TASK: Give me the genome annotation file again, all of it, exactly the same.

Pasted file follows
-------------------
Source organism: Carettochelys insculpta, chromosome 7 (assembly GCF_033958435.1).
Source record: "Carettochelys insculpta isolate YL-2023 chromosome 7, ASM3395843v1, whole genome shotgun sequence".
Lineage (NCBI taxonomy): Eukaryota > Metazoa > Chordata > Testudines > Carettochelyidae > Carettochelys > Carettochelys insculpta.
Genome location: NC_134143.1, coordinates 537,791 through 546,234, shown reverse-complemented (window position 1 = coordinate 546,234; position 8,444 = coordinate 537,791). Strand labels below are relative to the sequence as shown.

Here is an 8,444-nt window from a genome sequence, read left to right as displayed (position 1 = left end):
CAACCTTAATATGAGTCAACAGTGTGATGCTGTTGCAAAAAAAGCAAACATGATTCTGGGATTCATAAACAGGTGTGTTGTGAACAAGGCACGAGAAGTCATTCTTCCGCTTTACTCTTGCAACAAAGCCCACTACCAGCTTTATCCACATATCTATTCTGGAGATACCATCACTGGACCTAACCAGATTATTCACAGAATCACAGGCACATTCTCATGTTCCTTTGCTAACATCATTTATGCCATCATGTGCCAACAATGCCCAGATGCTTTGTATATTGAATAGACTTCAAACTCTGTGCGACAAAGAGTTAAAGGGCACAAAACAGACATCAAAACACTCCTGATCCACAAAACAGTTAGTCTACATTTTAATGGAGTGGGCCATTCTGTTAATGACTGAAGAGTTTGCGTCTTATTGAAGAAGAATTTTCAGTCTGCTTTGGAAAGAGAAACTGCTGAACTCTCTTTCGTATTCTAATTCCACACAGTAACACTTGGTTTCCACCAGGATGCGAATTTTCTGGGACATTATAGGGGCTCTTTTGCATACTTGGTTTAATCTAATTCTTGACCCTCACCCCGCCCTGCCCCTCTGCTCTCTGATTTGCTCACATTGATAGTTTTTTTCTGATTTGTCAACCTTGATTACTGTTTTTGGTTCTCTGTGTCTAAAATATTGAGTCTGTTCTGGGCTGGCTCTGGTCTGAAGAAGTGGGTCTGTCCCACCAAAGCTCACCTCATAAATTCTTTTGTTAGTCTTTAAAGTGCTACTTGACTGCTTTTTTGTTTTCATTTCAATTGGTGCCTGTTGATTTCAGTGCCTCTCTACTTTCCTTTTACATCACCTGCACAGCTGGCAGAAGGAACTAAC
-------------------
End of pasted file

Source organism: Carettochelys insculpta, chromosome 7 (assembly GCF_033958435.1).
Source record: "Carettochelys insculpta isolate YL-2023 chromosome 7, ASM3395843v1, whole genome shotgun sequence".
Lineage (NCBI taxonomy): Eukaryota > Metazoa > Chordata > Testudines > Carettochelyidae > Carettochelys > Carettochelys insculpta.
Genome location: NC_134143.1, coordinates 537,791 through 546,234, shown reverse-complemented (window position 1 = coordinate 546,234; position 8,444 = coordinate 537,791). Strand labels below are relative to the sequence as shown.

Here is an 8,444-nt window from a genome sequence, read left to right as displayed (position 1 = left end):
CAACCTTAATATGAGTCAACAGTGTGATGCTGTTGCAAAAAAAGCAAACATGATTCTGGGATTCATAAACAGGTGTGTTGTGAACAAGGCACGAGAAGTCATTCTTCCGCTTTACTCTTGCAACAAAGCCCACTACCAGCTTTATCCACATATCTATTCTGGAGATACCATCACTGGACCTAACCAGATTATTCACAGAATCACAGGCACATTCTCATGTTCCTTTGCTAACATCATTTATGCCATCATGTGCCAACAATGCCCAGATGCTTTGTATATTGAATAGACTTCAAACTCTGTGCGACAAAGAGTTAAAGGGCACAAAACAGACATCAAAACACTCCTGATCCACAAAACAGTTAGTCTACATTTTAATGGAGTGGGCCATTCTGTTAATGACTGAAGAGTTTGCGTCTTATTGAAGAAGAATTTTCAGTCTGCTTTGGAAAGAGAAACTGCTGAACTCTCTTTCGTATTCTAATTCCACACAGTAACACTTGGTTTCCACCAGGATGCGAATTTTCTGGGACATTATAGGGGCTCTTTTGCATACTTGGTTTAATCTAATTCTTGACCCTCACCCCGCCCTGCCCCTCTGCTCTCTGATTTGCTCACATTGATAGTTTTTTTCTGATTTGTCAACCTTGATTACTGTTTTTGGTTCTCTGTGTCTAAAATATTGAGTCTGTTCTGGGCTGGCTCTGGTCTGAAGAAGTGGGTCTGTCCCACCAAAGCTCACCTCATAAATTCTTTTGTTAGTCTTTAAAGTGCTACTTGACTGCTTTTTTGTTTTCATTTCAATTGGTGCCTGTTGATTTCAGTGCCTCTCTACTTTCCTTTTACATCACCTGCACAGCTGGCAGAAGGAACTAAC